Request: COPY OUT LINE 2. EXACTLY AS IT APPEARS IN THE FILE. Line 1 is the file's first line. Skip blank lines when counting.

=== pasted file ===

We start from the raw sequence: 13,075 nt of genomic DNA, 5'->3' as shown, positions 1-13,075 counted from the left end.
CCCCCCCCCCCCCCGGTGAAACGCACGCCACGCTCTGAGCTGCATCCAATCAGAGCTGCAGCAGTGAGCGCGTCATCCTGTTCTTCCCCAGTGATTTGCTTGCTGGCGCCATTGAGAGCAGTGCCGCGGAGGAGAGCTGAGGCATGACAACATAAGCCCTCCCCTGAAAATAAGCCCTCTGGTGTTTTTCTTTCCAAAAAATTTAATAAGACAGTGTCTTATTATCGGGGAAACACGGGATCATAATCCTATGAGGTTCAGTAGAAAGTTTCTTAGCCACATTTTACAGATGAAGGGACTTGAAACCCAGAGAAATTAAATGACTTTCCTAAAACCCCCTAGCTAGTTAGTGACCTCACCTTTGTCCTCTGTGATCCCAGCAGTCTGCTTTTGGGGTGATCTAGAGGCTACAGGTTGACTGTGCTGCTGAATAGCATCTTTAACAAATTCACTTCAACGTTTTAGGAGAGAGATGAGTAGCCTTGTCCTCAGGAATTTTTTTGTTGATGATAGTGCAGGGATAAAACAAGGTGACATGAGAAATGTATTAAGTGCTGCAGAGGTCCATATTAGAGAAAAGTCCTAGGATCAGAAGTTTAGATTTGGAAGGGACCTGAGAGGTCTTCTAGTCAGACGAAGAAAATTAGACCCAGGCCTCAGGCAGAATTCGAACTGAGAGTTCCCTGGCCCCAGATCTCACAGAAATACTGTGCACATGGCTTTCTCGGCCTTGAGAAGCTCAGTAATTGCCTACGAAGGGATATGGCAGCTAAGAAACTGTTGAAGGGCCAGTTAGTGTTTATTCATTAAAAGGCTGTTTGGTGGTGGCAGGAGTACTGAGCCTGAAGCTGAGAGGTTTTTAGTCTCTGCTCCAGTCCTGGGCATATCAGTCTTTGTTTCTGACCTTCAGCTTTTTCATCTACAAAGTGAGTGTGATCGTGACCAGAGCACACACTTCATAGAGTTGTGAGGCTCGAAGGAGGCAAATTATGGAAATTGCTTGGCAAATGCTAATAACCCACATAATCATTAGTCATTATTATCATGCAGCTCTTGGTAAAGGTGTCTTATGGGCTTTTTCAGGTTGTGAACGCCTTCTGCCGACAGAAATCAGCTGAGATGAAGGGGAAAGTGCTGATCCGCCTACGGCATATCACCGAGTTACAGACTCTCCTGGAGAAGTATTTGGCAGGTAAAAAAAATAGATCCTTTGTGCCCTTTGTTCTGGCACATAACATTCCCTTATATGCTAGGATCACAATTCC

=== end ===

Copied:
CCCCCCCCCCCCCCGGTGAAACGCACGCCACGCTCTGAGCTGCATCCAATCAGAGCTGCAGCAGTGAGCGCGTCATCCTGTTCTTCCCCAGTGATTTGCTTGCTGGCGCCATTGAGAGCAGTGCCGCGGAGGAGAGCTGAGGCATGACAACATAAGCCCTCCCCTGAAAATAAGCCCTCTGGTGTTTTTCTTTCCAAAAAATTTAATAAGACAGTGTCTTATTATCGGGGAAACACGGGATCATAATCCTATGAGGTTCAGTAGAAAGTTTCTTAGCCACATTTTACAGATGAAGGGACTTGAAACCCAGAGAAATTAAATGACTTTCCTAAAACCCCCTAGCTAGTTAGTGACCTCACCTTTGTCCTCTGTGATCCCAGCAGTCTGCTTTTGGGGTGATCTAGAGGCTACAGGTTGACTGTGCTGCTGAATAGCATCTTTAACAAATTCACTTCAACGTTTTAGGAGAGAGATGAGTAGCCTTGTCCTCAGGAATTTTTTTGTTGATGATAGTGCAGGGATAAAACAAGGTGACATGAGAAATGTATTAAGTGCTGCAGAGGTCCATATTAGAGAAAAGTCCTAGGATCAGAAGTTTAGATTTGGAAGGGACCTGAGAGGTCTTCTAGTCAGACGAAGAAAATTAGACCCAGGCCTCAGGCAGAATTCGAACTGAGAGTTCCCTGGCCCCAGATCTCACAGAAATACTGTGCACATGGCTTTCTCGGCCTTGAGAAGCTCAGTAATTGCCTACGAAGGGATATGGCAGCTAAGAAACTGTTGAAGGGCCAGTTAGTGTTTATTCATTAAAAGGCTGTTTGGTGGTGGCAGGAGTACTGAGCCTGAAGCTGAGAGGTTTTTAGTCTCTGCTCCAGTCCTGGGCATATCAGTCTTTGTTTCTGACCTTCAGCTTTTTCATCTACAAAGTGAGTGTGATCGTGACCAGAGCACACACTTCATAGAGTTGTGAGGCTCGAAGGAGGCAAATTATGGAAATTGCTTGGCAAATGCTAATAACCCACATAATCATTAGTCATTATTATCATGCAGCTCTTGGTAAAGGTGTCTTATGGGCTTTTTCAGGTTGTGAACGCCTTCTGCCGACAGAAATCAGCTGAGATGAAGGGGAAAGTGCTGATCCGCCTACGGCATATCACCGAGTTACAGACTCTCCTGGAGAAGTATTTGGCAGGTAAAAAAAATAGATCCTTTGTGCCCTTTGTTCTGGCACATAACATTCCCTTATATGCTAGGATCACAATTCC